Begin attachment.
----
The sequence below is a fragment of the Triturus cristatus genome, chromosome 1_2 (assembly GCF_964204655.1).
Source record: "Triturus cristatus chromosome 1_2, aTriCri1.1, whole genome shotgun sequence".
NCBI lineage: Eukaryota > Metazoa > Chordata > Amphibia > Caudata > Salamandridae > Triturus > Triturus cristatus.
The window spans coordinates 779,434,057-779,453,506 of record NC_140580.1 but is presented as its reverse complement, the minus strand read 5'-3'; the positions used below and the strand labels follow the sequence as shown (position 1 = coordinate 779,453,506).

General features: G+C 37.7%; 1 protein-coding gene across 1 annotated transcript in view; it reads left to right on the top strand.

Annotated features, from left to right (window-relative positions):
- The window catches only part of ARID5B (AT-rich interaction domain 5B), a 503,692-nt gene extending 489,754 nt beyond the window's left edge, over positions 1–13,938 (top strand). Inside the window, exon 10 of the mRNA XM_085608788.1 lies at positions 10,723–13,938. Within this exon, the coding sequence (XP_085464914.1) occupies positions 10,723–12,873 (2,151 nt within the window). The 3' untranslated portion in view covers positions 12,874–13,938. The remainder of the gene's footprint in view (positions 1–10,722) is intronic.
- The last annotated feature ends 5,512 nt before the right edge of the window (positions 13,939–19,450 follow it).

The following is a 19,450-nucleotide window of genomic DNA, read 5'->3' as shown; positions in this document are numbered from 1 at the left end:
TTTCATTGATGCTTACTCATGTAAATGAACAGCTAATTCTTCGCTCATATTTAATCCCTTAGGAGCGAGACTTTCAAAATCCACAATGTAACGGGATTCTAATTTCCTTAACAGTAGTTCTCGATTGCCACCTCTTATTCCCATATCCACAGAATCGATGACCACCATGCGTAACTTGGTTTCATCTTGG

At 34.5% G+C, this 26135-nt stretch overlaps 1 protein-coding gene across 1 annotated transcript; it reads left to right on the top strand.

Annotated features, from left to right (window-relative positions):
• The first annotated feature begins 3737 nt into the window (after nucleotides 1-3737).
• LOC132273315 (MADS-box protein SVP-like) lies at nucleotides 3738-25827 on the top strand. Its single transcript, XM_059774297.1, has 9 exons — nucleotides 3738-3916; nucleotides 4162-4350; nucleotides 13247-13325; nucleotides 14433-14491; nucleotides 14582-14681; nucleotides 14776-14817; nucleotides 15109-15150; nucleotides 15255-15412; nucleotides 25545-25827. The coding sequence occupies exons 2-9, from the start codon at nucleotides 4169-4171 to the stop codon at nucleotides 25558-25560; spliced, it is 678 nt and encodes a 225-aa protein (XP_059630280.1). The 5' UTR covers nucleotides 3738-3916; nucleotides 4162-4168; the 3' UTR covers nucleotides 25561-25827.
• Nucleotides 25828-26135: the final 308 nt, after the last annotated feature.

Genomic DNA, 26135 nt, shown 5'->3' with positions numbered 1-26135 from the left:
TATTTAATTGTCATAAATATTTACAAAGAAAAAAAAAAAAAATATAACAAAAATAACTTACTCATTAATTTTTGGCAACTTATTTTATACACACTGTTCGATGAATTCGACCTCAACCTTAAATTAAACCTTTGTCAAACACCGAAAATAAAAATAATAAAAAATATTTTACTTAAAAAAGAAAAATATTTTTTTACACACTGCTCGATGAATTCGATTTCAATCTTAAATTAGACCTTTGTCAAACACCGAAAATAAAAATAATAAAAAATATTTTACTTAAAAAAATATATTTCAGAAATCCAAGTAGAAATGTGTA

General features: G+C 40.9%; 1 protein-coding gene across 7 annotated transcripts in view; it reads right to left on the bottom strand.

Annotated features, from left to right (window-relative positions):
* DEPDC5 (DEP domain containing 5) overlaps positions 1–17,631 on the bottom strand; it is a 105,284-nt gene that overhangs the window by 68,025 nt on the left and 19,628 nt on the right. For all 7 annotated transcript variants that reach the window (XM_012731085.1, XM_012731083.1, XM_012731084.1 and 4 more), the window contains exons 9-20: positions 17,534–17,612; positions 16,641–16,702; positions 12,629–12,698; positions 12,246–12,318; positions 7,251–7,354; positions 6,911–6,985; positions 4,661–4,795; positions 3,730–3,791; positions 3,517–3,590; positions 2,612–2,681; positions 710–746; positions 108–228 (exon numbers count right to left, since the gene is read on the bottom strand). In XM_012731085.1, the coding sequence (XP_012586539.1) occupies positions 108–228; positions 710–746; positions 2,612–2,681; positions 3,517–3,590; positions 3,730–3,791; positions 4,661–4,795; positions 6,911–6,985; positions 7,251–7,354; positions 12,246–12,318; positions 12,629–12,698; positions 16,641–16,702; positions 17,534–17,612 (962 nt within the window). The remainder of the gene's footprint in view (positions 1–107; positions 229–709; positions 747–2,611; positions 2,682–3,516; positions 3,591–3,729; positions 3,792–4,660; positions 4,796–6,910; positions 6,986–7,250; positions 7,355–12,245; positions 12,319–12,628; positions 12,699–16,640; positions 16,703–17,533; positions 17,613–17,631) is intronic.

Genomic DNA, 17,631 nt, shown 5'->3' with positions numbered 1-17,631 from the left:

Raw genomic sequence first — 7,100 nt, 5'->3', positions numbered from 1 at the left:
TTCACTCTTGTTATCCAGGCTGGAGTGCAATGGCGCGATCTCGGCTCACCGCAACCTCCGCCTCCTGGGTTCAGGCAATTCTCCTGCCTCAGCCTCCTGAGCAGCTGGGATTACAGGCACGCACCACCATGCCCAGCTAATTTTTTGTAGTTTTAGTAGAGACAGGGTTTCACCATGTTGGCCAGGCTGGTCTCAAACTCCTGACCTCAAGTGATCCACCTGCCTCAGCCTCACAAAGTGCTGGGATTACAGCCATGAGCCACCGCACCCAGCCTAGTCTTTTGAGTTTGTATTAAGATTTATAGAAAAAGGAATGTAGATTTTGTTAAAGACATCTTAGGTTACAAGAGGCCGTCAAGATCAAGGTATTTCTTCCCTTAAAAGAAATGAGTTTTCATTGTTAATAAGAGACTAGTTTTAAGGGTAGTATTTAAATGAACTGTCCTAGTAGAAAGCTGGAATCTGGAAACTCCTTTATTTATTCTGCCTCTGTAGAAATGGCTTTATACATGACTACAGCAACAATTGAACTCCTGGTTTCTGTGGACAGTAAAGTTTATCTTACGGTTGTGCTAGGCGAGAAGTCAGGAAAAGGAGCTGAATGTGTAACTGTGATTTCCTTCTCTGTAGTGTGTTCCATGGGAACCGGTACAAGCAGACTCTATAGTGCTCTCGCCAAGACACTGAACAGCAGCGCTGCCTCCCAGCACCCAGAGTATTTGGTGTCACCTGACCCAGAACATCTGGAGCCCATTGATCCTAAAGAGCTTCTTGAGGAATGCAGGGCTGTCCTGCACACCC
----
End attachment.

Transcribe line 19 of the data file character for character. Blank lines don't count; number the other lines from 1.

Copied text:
Annotated features, from left to right (window-relative positions):